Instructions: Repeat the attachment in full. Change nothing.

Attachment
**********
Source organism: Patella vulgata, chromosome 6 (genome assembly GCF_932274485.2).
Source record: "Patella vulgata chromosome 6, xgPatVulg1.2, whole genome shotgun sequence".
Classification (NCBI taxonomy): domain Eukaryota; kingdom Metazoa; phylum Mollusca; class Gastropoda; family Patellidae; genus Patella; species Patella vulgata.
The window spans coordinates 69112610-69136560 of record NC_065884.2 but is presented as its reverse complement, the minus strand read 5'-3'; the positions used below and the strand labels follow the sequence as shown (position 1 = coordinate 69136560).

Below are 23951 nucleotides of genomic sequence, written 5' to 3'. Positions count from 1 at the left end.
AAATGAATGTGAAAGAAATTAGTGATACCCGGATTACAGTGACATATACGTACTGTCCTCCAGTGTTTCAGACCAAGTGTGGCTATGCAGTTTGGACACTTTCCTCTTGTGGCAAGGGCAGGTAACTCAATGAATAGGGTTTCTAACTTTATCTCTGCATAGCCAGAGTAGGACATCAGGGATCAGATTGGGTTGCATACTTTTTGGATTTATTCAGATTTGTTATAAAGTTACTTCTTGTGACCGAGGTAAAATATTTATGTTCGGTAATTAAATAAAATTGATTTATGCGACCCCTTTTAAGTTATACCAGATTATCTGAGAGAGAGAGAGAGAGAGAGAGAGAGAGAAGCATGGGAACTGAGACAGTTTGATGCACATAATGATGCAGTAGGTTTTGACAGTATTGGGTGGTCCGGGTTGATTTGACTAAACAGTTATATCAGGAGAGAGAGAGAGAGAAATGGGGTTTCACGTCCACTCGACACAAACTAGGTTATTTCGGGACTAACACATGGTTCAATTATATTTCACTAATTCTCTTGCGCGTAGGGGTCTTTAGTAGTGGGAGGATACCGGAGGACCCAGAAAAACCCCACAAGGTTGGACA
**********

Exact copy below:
Source organism: Patella vulgata, chromosome 6 (genome assembly GCF_932274485.2).
Source record: "Patella vulgata chromosome 6, xgPatVulg1.2, whole genome shotgun sequence".
Classification (NCBI taxonomy): domain Eukaryota; kingdom Metazoa; phylum Mollusca; class Gastropoda; family Patellidae; genus Patella; species Patella vulgata.
The window spans coordinates 69112610-69136560 of record NC_065884.2 but is presented as its reverse complement, the minus strand read 5'-3'; the positions used below and the strand labels follow the sequence as shown (position 1 = coordinate 69136560).

Below are 23951 nucleotides of genomic sequence, written 5' to 3'. Positions count from 1 at the left end.
AAATGAATGTGAAAGAAATTAGTGATACCCGGATTACAGTGACATATACGTACTGTCCTCCAGTGTTTCAGACCAAGTGTGGCTATGCAGTTTGGACACTTTCCTCTTGTGGCAAGGGCAGGTAACTCAATGAATAGGGTTTCTAACTTTATCTCTGCATAGCCAGAGTAGGACATCAGGGATCAGATTGGGTTGCATACTTTTTGGATTTATTCAGATTTGTTATAAAGTTACTTCTTGTGACCGAGGTAAAATATTTATGTTCGGTAATTAAATAAAATTGATTTATGCGACCCCTTTTAAGTTATACCAGATTATCTGAGAGAGAGAGAGAGAGAGAGAGAGAGAGAAGCATGGGAACTGAGACAGTTTGATGCACATAATGATGCAGTAGGTTTTGACAGTATTGGGTGGTCCGGGTTGATTTGACTAAACAGTTATATCAGGAGAGAGAGAGAGAGAAATGGGGTTTCACGTCCACTCGACACAAACTAGGTTATTTCGGGACTAACACATGGTTCAATTATATTTCACTAATTCTCTTGCGCGTAGGGGTCTTTAGTAGTGGGAGGATACCGGAGGACCCAGAAAAACCCCACAAGGTTGGACA